The Grief of Don't Look Now
I finally saw Don’t Look Now recently and while all the expected elements were there—the labyrinthine creepiness of Venice, the explicit sex scene, the arty take on the supernatural, plus the oddest use of a little person since Leprechaun—but what struck me is that the film is essentially about the absolute powerlessness you feel in the face of grief.
Donald Sutherland’s character’s visions of his daughter’s death right before it happens—through the blotch of red that appears on one of his church slides—and his inability to save her speak to the way you feel when you lose a loved one, particularly in an unexpected way. You torture yourself, thinking there must have been something you could have done to stop it, to save him or her. Sutherland’s visions are a metaphorical expression of this blame directed inward. Ultimately, this approach—blame, Sutherland’s visions—are a futile attempt to gain control over death, over tragedy, to believe that we can actually outsmart death. Julie Christie’s character takes another approach. Her acceptance of the blind woman’s claims that her daughter is, for all intents and purposes, in a better place essentially constitutes clinging to (or buying into) the notion that the death of her daughter is in the name of a higher purpose, that there is some sort of spiritual justice in the end (I’m not saying I don’t believe that. I can only say with great certainty and conviction that I don’t know).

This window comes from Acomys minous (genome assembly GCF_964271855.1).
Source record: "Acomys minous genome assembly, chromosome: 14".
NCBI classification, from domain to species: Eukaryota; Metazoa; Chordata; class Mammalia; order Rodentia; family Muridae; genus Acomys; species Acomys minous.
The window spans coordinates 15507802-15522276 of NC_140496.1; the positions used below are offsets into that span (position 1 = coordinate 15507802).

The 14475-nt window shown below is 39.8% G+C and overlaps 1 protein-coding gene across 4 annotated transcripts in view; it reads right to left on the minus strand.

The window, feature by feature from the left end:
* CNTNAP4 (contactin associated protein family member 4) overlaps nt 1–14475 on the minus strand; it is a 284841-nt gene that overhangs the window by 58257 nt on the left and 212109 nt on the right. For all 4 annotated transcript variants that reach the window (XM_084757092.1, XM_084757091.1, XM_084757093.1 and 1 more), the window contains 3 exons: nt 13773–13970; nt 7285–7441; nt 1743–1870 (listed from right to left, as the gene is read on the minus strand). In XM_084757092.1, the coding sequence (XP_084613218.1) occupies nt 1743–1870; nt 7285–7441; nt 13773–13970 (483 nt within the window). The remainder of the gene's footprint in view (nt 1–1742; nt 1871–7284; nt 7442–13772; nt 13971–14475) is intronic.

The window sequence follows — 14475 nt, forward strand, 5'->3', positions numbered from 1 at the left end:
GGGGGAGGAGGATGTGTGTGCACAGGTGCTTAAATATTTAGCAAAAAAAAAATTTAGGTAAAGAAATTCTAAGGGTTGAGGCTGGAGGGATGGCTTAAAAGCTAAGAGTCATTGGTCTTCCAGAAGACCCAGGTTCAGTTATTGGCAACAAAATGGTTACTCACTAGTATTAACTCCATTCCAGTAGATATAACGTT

Over the course of the film, Sutherland essentially becomes impotent in the face of this tragedy. His near-death experience in the church, his mistaken belief that his wife has been abducted—these are all an expression of the way that tragedy can take hold of you, can make you believe that doom is constantly around the corner. Ultimately, he is overpowered by death; his own death is foretold, but he can’t see it, he can’t do anything to stop it. He chases the mysterious figure in the red coat, believing it is his dead daughter, only to discover that it is a psychopathic little person and realizes the truth only when it is too late, right before she plunges a knife into his throat. His death, grisly and upsetting when taken merely on face value, mirrors the way that grief can seize you. In this way, his death reminds me of the end of Steven Soderbergh’s Solaris, when George Clooney chooses to remain on the planet with his visions of his dead girlfriend, essentially choosing suicide over letting go of his lost loved one. Both of these characters would rather cling to their pain in order to hold onto the memory of their lost loved ones. As a result, their grief overwhelms them, overpowers them. They choose death over getting on with living.